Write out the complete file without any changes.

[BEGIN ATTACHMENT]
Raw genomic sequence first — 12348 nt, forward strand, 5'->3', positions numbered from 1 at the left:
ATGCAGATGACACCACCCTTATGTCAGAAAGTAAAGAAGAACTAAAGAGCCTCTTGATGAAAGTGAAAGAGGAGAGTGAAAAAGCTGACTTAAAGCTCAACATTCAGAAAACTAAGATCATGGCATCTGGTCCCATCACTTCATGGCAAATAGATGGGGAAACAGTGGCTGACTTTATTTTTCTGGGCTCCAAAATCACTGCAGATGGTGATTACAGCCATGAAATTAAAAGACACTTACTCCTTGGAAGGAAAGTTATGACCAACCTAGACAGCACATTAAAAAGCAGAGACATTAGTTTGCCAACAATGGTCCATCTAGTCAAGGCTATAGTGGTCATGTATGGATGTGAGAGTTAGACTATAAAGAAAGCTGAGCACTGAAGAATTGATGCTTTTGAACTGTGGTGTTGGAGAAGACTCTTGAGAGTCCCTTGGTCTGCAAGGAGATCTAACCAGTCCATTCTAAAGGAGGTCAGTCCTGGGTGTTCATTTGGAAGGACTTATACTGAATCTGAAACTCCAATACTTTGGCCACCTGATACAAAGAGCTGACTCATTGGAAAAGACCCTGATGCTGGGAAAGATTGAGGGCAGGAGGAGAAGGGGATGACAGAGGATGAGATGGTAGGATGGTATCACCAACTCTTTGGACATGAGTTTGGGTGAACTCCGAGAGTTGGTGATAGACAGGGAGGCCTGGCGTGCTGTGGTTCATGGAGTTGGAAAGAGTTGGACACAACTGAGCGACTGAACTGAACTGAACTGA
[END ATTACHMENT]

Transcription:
Raw genomic sequence first — 12348 nt, forward strand, 5'->3', positions numbered from 1 at the left:
ATGCAGATGACACCACCCTTATGTCAGAAAGTAAAGAAGAACTAAAGAGCCTCTTGATGAAAGTGAAAGAGGAGAGTGAAAAAGCTGACTTAAAGCTCAACATTCAGAAAACTAAGATCATGGCATCTGGTCCCATCACTTCATGGCAAATAGATGGGGAAACAGTGGCTGACTTTATTTTTCTGGGCTCCAAAATCACTGCAGATGGTGATTACAGCCATGAAATTAAAAGACACTTACTCCTTGGAAGGAAAGTTATGACCAACCTAGACAGCACATTAAAAAGCAGAGACATTAGTTTGCCAACAATGGTCCATCTAGTCAAGGCTATAGTGGTCATGTATGGATGTGAGAGTTAGACTATAAAGAAAGCTGAGCACTGAAGAATTGATGCTTTTGAACTGTGGTGTTGGAGAAGACTCTTGAGAGTCCCTTGGTCTGCAAGGAGATCTAACCAGTCCATTCTAAAGGAGGTCAGTCCTGGGTGTTCATTTGGAAGGACTTATACTGAATCTGAAACTCCAATACTTTGGCCACCTGATACAAAGAGCTGACTCATTGGAAAAGACCCTGATGCTGGGAAAGATTGAGGGCAGGAGGAGAAGGGGATGACAGAGGATGAGATGGTAGGATGGTATCACCAACTCTTTGGACATGAGTTTGGGTGAACTCCGAGAGTTGGTGATAGACAGGGAGGCCTGGCGTGCTGTGGTTCATGGAGTTGGAAAGAGTTGGACACAACTGAGCGACTGAACTGAACTGAACTGA